[00:16:16.82] So how do you approach programming from year 1 through years 4 and 5? We talk a lot about long-term athlete development when it comes to the high school ages, mainly around puberty and just those ages that those athletes are really able to put on some strength. You know, what's your approach there? How different does programming look for the upperclassmen versus the lower classmen?
[00:16:45.24] Definitely, and it's funny that you touch on puberty, because that's something I never had to deal with before getting into the high school world, especially when the students leave for the summer and they come back and they're 5 inches taller and they've put on all this weight and their voice is deeper. It's this interesting dynamic.
[00:17:03.18] You look like you're a really great strength coach.
[00:17:05.52] For sure. Yeah, like the best strength coach there, yeah.
[00:17:09.32] Yeah, one would think, right? But, yeah, I mean it's interesting. So we do have such a spectrum of athlete. And it is funny to see, especially with these JV sports, we have 14-year-old kids in the same facility as a lot of time these 18-year-old PG football players, or basketball players. So it's an interesting dynamic and, again, something I had to adjust to and figure out how to make it work.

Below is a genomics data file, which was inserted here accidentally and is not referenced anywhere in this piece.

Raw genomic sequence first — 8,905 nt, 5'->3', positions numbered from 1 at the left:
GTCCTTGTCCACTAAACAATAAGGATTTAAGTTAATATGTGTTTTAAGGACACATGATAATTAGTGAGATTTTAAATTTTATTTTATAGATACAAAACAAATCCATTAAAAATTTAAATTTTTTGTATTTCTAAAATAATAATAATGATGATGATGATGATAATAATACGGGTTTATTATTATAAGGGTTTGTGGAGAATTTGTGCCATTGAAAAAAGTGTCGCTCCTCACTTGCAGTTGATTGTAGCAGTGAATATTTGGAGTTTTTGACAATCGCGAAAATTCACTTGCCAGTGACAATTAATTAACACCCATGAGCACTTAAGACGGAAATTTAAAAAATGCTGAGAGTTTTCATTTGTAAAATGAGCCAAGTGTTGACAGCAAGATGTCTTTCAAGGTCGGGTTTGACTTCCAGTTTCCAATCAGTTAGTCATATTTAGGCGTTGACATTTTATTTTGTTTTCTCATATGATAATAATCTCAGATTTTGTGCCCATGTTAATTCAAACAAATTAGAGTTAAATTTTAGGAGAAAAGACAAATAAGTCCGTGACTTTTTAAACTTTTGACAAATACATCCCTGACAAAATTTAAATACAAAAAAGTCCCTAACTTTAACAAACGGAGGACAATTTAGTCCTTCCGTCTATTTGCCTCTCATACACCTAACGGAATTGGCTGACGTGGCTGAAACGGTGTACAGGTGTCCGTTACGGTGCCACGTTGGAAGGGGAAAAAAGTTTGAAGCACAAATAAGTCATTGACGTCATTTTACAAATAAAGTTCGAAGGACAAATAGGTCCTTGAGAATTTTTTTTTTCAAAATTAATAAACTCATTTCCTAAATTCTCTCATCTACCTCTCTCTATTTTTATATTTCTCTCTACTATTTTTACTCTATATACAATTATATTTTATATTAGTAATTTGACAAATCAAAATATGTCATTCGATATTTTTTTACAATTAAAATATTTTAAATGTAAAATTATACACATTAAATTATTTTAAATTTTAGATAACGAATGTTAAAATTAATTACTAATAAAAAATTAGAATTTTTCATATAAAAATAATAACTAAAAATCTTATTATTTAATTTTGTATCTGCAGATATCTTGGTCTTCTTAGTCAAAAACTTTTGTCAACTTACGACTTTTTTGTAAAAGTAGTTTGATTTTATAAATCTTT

[00:17:37.37] The cool thing that we do at Exeter, and I think it works for us, is we have for all of our JV teams, a JV developmental program. So we standardize the approach that we take with our JV sports. In the fall it's super-structural. We're working on just developing movement patterns and time under tension and getting their movement literacy up to where we want it to be. In the winter, it's a little bit more strength-focused, but still continuing to develop.
[00:18:04.76] And then a lot of times, if you're a JV athlete, some of them will be a JV athlete for all three terms. So basically they've been in our system for two of the terms come spring. So we get a little bit more variable with our programming in the spring-time.
[00:18:21.05] But again, another example of me having to let my guard down and understand the realm that I'm working in, I used to have-- I mean I still do have standards with implementing a bench press with a team, for example, being able to do a certain amount of push-ups, adding weight to your push-ups, whatever it may be. But our weight room is a fitness center as well.
[00:18:42.53] So during the day students can come in and they can use the weight room in whatever way they want. And the number one exercise, I'm sure as you can imagine, that we see is bench press, and a lot of times kids failing on bench press or not doing it right and having to grab the bar from their chest or whatever it may be. So when I had JV basketball in the winter-time, I was working through a push-up progression with them and trying to get them all caught up in the way that I want it to be.
[00:19:10.55] And then the last phase that I was programming out for them, I was like what do you guys want to learn how to do in here? And they all collectively said bench press.